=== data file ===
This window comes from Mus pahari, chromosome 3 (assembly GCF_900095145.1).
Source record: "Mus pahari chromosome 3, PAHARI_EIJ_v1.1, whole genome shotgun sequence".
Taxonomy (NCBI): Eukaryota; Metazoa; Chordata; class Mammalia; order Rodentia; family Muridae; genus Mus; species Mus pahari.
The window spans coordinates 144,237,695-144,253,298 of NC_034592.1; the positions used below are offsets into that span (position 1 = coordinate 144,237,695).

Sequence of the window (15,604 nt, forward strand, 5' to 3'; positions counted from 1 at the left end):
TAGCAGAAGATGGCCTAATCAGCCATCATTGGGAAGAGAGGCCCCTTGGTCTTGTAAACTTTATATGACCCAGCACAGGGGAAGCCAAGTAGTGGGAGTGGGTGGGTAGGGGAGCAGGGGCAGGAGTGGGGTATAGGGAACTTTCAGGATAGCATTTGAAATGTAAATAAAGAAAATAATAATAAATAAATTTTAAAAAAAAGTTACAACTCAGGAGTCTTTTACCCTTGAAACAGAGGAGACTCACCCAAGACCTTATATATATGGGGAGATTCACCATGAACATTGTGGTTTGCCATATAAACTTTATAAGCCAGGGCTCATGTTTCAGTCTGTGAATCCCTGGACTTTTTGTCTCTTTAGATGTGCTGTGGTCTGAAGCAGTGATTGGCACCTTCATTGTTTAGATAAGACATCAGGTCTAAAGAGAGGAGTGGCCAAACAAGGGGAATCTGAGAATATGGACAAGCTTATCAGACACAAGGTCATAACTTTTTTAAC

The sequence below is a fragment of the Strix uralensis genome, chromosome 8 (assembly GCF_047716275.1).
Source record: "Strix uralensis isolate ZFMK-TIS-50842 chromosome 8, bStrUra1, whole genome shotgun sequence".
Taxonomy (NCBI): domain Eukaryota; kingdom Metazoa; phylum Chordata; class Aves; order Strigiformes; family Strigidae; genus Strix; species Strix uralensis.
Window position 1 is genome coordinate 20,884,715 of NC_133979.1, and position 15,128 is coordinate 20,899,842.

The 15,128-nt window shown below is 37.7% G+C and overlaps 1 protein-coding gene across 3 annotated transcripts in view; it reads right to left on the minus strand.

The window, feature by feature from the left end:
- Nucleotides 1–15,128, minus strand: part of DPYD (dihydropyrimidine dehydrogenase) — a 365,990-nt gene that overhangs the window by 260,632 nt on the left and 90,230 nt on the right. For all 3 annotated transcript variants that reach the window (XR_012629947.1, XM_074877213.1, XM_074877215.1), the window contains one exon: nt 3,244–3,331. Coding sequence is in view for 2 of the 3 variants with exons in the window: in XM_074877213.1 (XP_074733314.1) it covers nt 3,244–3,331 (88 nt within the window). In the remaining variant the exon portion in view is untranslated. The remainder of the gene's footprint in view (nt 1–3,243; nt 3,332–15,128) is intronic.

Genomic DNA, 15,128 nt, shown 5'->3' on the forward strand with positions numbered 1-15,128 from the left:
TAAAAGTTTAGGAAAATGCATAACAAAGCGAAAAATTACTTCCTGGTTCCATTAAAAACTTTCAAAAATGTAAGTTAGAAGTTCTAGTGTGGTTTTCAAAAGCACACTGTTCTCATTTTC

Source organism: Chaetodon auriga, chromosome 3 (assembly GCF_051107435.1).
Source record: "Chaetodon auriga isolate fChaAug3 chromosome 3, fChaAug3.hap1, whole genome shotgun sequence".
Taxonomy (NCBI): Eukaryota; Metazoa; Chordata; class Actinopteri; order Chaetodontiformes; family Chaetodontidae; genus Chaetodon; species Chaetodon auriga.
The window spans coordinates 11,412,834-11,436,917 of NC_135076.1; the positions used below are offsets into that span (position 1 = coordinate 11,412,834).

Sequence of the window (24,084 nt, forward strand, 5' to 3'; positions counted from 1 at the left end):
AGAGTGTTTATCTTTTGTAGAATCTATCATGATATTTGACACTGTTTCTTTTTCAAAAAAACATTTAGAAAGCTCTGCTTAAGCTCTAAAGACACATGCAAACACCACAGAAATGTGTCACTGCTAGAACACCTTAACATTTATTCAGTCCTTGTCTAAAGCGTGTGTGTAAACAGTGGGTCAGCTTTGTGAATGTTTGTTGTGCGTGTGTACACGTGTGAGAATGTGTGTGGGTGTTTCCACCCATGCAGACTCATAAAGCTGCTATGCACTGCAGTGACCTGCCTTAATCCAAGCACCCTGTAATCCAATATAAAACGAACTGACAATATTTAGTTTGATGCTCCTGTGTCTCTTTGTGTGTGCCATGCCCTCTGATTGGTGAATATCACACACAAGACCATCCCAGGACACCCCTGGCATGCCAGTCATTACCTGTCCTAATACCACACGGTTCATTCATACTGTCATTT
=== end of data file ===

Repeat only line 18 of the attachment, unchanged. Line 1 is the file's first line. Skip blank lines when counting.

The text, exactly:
Taxonomy (NCBI): Eukaryota; Metazoa; Chordata; class Actinopteri; order Chaetodontiformes; family Chaetodontidae; genus Chaetodon; species Chaetodon auriga.